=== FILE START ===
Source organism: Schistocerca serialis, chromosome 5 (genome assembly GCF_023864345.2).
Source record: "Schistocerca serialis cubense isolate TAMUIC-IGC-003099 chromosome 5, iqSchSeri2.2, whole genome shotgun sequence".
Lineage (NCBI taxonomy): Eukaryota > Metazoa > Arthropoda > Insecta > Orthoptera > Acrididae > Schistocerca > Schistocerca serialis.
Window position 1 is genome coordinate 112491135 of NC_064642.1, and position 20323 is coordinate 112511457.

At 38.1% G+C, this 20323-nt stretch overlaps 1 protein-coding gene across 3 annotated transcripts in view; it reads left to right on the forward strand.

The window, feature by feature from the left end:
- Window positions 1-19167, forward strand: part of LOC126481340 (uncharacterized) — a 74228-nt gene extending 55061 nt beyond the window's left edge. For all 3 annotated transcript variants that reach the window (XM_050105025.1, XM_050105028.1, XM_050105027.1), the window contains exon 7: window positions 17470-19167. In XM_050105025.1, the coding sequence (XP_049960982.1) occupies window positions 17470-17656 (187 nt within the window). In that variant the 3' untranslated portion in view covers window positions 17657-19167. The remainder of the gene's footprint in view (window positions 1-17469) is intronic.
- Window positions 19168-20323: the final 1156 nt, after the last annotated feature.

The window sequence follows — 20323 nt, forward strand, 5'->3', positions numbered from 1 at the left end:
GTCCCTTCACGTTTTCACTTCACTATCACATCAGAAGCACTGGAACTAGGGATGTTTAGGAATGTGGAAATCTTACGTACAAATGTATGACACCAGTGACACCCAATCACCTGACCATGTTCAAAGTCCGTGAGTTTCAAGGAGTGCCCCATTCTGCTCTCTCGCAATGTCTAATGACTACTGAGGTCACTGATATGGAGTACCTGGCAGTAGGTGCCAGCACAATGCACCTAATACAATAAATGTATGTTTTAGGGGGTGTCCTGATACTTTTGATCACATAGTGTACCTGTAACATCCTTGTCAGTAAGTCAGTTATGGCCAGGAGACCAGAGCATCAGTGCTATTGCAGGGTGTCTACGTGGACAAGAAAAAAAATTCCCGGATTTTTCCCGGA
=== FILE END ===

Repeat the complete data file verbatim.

Source organism: Schistocerca serialis, chromosome 5 (genome assembly GCF_023864345.2).
Source record: "Schistocerca serialis cubense isolate TAMUIC-IGC-003099 chromosome 5, iqSchSeri2.2, whole genome shotgun sequence".
Lineage (NCBI taxonomy): Eukaryota > Metazoa > Arthropoda > Insecta > Orthoptera > Acrididae > Schistocerca > Schistocerca serialis.
Window position 1 is genome coordinate 112491135 of NC_064642.1, and position 20323 is coordinate 112511457.

At 38.1% G+C, this 20323-nt stretch overlaps 1 protein-coding gene across 3 annotated transcripts in view; it reads left to right on the forward strand.

The window, feature by feature from the left end:
- Window positions 1-19167, forward strand: part of LOC126481340 (uncharacterized) — a 74228-nt gene extending 55061 nt beyond the window's left edge. For all 3 annotated transcript variants that reach the window (XM_050105025.1, XM_050105028.1, XM_050105027.1), the window contains exon 7: window positions 17470-19167. In XM_050105025.1, the coding sequence (XP_049960982.1) occupies window positions 17470-17656 (187 nt within the window). In that variant the 3' untranslated portion in view covers window positions 17657-19167. The remainder of the gene's footprint in view (window positions 1-17469) is intronic.
- Window positions 19168-20323: the final 1156 nt, after the last annotated feature.

The window sequence follows — 20323 nt, forward strand, 5'->3', positions numbered from 1 at the left end:
GTCCCTTCACGTTTTCACTTCACTATCACATCAGAAGCACTGGAACTAGGGATGTTTAGGAATGTGGAAATCTTACGTACAAATGTATGACACCAGTGACACCCAATCACCTGACCATGTTCAAAGTCCGTGAGTTTCAAGGAGTGCCCCATTCTGCTCTCTCGCAATGTCTAATGACTACTGAGGTCACTGATATGGAGTACCTGGCAGTAGGTGCCAGCACAATGCACCTAATACAATAAATGTATGTTTTAGGGGGTGTCCTGATACTTTTGATCACATAGTGTACCTGTAACATCCTTGTCAGTAAGTCAGTTATGGCCAGGAGACCAGAGCATCAGTGCTATTGCAGGGTGTCTACGTGGACAAGAAAAAAAATTCCCGGATTTTTCCCGGA